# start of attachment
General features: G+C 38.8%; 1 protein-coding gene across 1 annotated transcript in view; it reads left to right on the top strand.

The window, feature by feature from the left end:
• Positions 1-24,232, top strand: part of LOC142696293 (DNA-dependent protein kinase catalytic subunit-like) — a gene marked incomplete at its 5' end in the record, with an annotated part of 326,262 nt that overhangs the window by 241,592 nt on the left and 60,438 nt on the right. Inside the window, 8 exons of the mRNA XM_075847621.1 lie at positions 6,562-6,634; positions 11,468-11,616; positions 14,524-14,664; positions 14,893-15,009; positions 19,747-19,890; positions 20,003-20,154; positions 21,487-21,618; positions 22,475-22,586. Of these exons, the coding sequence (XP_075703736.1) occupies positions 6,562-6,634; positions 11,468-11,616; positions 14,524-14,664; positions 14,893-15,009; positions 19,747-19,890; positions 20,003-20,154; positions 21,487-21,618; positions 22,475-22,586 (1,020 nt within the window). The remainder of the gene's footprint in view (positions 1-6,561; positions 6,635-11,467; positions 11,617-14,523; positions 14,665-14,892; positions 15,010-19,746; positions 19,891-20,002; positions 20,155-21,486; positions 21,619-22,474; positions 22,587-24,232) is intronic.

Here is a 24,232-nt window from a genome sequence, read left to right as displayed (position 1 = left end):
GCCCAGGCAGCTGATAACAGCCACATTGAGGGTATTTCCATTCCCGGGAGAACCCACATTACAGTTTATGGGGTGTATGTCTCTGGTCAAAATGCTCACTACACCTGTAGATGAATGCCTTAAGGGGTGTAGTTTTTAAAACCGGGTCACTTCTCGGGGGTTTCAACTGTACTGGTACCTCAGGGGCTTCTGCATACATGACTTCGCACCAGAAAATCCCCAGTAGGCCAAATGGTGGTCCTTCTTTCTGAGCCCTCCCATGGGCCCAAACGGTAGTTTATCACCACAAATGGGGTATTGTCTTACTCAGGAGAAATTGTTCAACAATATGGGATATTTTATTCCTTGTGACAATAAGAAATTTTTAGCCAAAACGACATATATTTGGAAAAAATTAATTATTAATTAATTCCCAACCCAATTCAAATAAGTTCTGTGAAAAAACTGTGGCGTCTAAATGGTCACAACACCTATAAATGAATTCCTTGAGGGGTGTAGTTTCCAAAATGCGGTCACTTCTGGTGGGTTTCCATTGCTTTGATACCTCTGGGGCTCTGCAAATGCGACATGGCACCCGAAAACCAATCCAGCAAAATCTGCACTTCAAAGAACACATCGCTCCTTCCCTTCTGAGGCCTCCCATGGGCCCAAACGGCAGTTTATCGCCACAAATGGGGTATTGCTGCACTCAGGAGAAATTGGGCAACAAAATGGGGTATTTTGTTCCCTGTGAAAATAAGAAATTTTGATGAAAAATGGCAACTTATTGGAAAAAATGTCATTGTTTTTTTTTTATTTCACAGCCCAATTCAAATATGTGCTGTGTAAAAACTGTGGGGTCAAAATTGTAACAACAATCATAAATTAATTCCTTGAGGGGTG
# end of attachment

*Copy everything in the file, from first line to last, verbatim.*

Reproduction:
General features: G+C 38.8%; 1 protein-coding gene across 1 annotated transcript in view; it reads left to right on the top strand.

The window, feature by feature from the left end:
• Positions 1-24,232, top strand: part of LOC142696293 (DNA-dependent protein kinase catalytic subunit-like) — a gene marked incomplete at its 5' end in the record, with an annotated part of 326,262 nt that overhangs the window by 241,592 nt on the left and 60,438 nt on the right. Inside the window, 8 exons of the mRNA XM_075847621.1 lie at positions 6,562-6,634; positions 11,468-11,616; positions 14,524-14,664; positions 14,893-15,009; positions 19,747-19,890; positions 20,003-20,154; positions 21,487-21,618; positions 22,475-22,586. Of these exons, the coding sequence (XP_075703736.1) occupies positions 6,562-6,634; positions 11,468-11,616; positions 14,524-14,664; positions 14,893-15,009; positions 19,747-19,890; positions 20,003-20,154; positions 21,487-21,618; positions 22,475-22,586 (1,020 nt within the window). The remainder of the gene's footprint in view (positions 1-6,561; positions 6,635-11,467; positions 11,617-14,523; positions 14,665-14,892; positions 15,010-19,746; positions 19,891-20,002; positions 20,155-21,486; positions 21,619-22,474; positions 22,587-24,232) is intronic.

Here is a 24,232-nt window from a genome sequence, read left to right as displayed (position 1 = left end):
GCCCAGGCAGCTGATAACAGCCACATTGAGGGTATTTCCATTCCCGGGAGAACCCACATTACAGTTTATGGGGTGTATGTCTCTGGTCAAAATGCTCACTACACCTGTAGATGAATGCCTTAAGGGGTGTAGTTTTTAAAACCGGGTCACTTCTCGGGGGTTTCAACTGTACTGGTACCTCAGGGGCTTCTGCATACATGACTTCGCACCAGAAAATCCCCAGTAGGCCAAATGGTGGTCCTTCTTTCTGAGCCCTCCCATGGGCCCAAACGGTAGTTTATCACCACAAATGGGGTATTGTCTTACTCAGGAGAAATTGTTCAACAATATGGGATATTTTATTCCTTGTGACAATAAGAAATTTTTAGCCAAAACGACATATATTTGGAAAAAATTAATTATTAATTAATTCCCAACCCAATTCAAATAAGTTCTGTGAAAAAACTGTGGCGTCTAAATGGTCACAACACCTATAAATGAATTCCTTGAGGGGTGTAGTTTCCAAAATGCGGTCACTTCTGGTGGGTTTCCATTGCTTTGATACCTCTGGGGCTCTGCAAATGCGACATGGCACCCGAAAACCAATCCAGCAAAATCTGCACTTCAAAGAACACATCGCTCCTTCCCTTCTGAGGCCTCCCATGGGCCCAAACGGCAGTTTATCGCCACAAATGGGGTATTGCTGCACTCAGGAGAAATTGGGCAACAAAATGGGGTATTTTGTTCCCTGTGAAAATAAGAAATTTTGATGAAAAATGGCAACTTATTGGAAAAAATGTCATTGTTTTTTTTTTATTTCACAGCCCAATTCAAATATGTGCTGTGTAAAAACTGTGGGGTCAAAATTGTAACAACAATCATAAATTAATTCCTTGAGGGGTG